Forced air setup; boiler or furnace.

Forced air setup; boiler or furnace.

PostBy: e.alleg On: Sat Mar 10, 2007 10:43 pm

I currently have a forced air furnace and I want to install a coal burner to save some $. It looks like installing a boiler and running a water-air heat exchanger in my ductwork above the current furnace would be the best method. The other cheaper and easier option is to put a keystoker koker type furnace in the place of the current furnace, but then I lose the propane backup if it's ever needed. I've heard some people say that a boiler will last 40 years or more while a furnace will be lucky to go 10 years before it's rusted junk. For the cost of replacing the furnace every 10 years I'd rather spend the extra up front for a boiler. :twisted:
e.alleg
 
Stove/Furnace Make: EFM
Stove/Furnace Model: 520

PostBy: coaledsweat On: Sun Mar 11, 2007 9:52 am

Plus you get your domestic hot water heated economically. That seems like a very good choice. Boilers are easier to control too.
coaledsweat
 
Stoker Coal Boiler: Axeman Anderson 260M
Coal Size/Type: Pea

PostBy: LsFarm On: Sun Mar 11, 2007 10:29 am

There is a Koker furnace in the classifieds, has been there for the whole season, you may ge able to get a better than asking price on it in a month or two.

You can hook up a furnace in a primary/secondary layout, you just have to get creative with the ductwork.

A boiler is a better method as Coaledsweat mentions above. The initial cost may be higher, but worth it in the long run.

Domestic hot water uses about 25-35% of my propane year round, so when I'm running my boiler I'm saving not only house and shop heat, I'm saving on domestic hot water. It all adds up.

I dislike the propane monopoly so much that I'm thinking of figuring out a way to heat my clothes dryer and domestic hot water year-round. I will probably install solar for the domestic and install a low-tech clothesline for drying clothes. :lol: :) :lol:

I can just about visualize myself out hanging my socks and underwear on a clothesline.... maybe not.. :lol:

Did you take a look on eBay for the water-to-air exchangers?? I'd measure your duct above your current furnace and see if you can find a 'deal ' on an exchanger.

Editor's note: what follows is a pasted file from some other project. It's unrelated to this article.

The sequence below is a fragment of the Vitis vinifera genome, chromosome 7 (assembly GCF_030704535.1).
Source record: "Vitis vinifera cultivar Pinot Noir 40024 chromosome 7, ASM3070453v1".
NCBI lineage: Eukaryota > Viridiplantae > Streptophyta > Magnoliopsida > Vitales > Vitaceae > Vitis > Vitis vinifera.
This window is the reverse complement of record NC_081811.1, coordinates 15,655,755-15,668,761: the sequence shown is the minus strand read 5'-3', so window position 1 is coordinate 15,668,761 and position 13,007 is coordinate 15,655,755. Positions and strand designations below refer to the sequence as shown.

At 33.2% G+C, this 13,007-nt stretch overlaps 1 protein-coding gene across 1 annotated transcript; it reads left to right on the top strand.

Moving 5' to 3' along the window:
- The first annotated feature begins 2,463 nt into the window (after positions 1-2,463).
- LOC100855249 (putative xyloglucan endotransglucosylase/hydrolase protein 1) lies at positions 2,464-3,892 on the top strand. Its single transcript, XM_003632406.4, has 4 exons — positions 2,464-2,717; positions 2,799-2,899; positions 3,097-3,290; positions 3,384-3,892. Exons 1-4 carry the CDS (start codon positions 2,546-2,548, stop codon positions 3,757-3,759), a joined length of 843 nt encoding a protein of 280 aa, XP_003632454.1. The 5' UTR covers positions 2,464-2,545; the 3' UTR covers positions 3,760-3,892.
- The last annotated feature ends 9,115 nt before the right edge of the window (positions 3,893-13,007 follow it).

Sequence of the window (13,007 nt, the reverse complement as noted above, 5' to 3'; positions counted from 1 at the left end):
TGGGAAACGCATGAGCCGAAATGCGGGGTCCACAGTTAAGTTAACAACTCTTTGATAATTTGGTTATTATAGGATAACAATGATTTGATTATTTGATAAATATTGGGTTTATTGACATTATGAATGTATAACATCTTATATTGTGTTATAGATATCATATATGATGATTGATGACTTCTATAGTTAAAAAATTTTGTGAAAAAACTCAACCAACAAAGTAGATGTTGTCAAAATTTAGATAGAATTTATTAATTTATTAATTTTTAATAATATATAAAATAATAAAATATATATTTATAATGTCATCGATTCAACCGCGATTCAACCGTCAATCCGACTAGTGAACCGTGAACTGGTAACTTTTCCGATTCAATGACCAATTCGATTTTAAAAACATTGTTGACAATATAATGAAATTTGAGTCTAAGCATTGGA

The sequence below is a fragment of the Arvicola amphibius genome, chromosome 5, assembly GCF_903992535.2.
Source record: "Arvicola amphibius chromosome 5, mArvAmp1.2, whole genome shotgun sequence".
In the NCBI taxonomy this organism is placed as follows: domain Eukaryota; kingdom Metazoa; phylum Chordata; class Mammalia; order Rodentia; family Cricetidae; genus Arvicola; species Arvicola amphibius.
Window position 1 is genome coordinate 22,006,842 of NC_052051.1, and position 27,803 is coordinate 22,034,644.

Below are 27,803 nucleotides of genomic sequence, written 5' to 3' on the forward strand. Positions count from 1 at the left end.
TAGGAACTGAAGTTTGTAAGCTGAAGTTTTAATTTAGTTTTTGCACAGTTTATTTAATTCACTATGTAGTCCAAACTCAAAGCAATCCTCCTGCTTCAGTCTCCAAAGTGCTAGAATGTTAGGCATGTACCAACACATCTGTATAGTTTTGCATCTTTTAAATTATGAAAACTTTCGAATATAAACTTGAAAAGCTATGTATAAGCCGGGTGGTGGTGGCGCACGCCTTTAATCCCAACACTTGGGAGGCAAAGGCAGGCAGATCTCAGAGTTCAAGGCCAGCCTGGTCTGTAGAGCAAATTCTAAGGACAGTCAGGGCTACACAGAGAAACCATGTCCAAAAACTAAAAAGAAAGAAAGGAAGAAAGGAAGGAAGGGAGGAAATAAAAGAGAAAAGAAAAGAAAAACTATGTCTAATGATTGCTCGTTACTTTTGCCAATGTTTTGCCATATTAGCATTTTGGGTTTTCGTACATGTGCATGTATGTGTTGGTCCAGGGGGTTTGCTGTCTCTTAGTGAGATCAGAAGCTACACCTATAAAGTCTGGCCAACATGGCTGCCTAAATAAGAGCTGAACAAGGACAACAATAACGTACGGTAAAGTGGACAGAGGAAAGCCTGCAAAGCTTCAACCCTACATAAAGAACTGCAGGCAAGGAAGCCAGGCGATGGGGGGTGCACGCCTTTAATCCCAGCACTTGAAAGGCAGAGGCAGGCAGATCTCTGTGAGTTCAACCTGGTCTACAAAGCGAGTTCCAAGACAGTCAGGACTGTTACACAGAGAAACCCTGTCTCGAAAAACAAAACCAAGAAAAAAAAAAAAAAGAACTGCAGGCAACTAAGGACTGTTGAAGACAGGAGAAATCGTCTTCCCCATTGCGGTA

Do you have room for a second heating appliance in your basement next to the current furnace? With a boiler you can locate it just about anywhere, even in the garage, or a remote building, and pipe the hot water to the exchanger in your ductwork.

There are some pretty good deals on ebay for circulator pumps too. Just do your homework on retail pricing, then bid accordingly.

Take care, let us know how the project is shaping up.

Greg L.

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Last edited by LsFarm on Sun Mar 11, 2007 12:56 pm, edited 1 time in total.
LsFarm
 
Stoker Coal Boiler: Axeman Anderson 260
Hand Fed Coal Boiler: Self-built 'Big Bertha' SS Boiler
Baseburners & Antiques: Keystone 11, Art Garland

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PostBy: Complete Heat On: Sun Mar 11, 2007 12:50 pm

I have been thinking about swapping out my Alaska 140 Auger for a Keystoker KA-6 boiler with a hot air coil. I could run that year round and save an additional $200 a year on propane by not firing the hot water heater. Like Greg, I too despise the propane (petroleum in general) companies.


Mike
Complete Heat
 
Stove/Furnace Make: Axeman-Anderson
Stove/Furnace Model: AA-130/FHA

PostBy: Yanche On: Sun Mar 11, 2007 1:48 pm

Using a coal boiler also allows you to install it in the best location for the chimney flue. You just pipe the boiler water to the heat exchanger in your existing furnace duct work. What you need is known in the HVAC industry as a fan coil or booster coil. Very common in office and industrial buildings. There are many vendors. Take a look at the following link: http://www.mcquay.com/mcquaybiz/literat ... 2-6biz.pdf

It's from McQuay. It will give you complete specifications and instructions on how to size them. I would suggest looking at the physical size first and determine what might fit in you existing furnace. Then see if the BTU rating will match your requirements.

Yanche
Yanche
 
Stoker Coal Boiler: Alternate Heating Systems S-130
Coal Size/Type: Anthracite Pea

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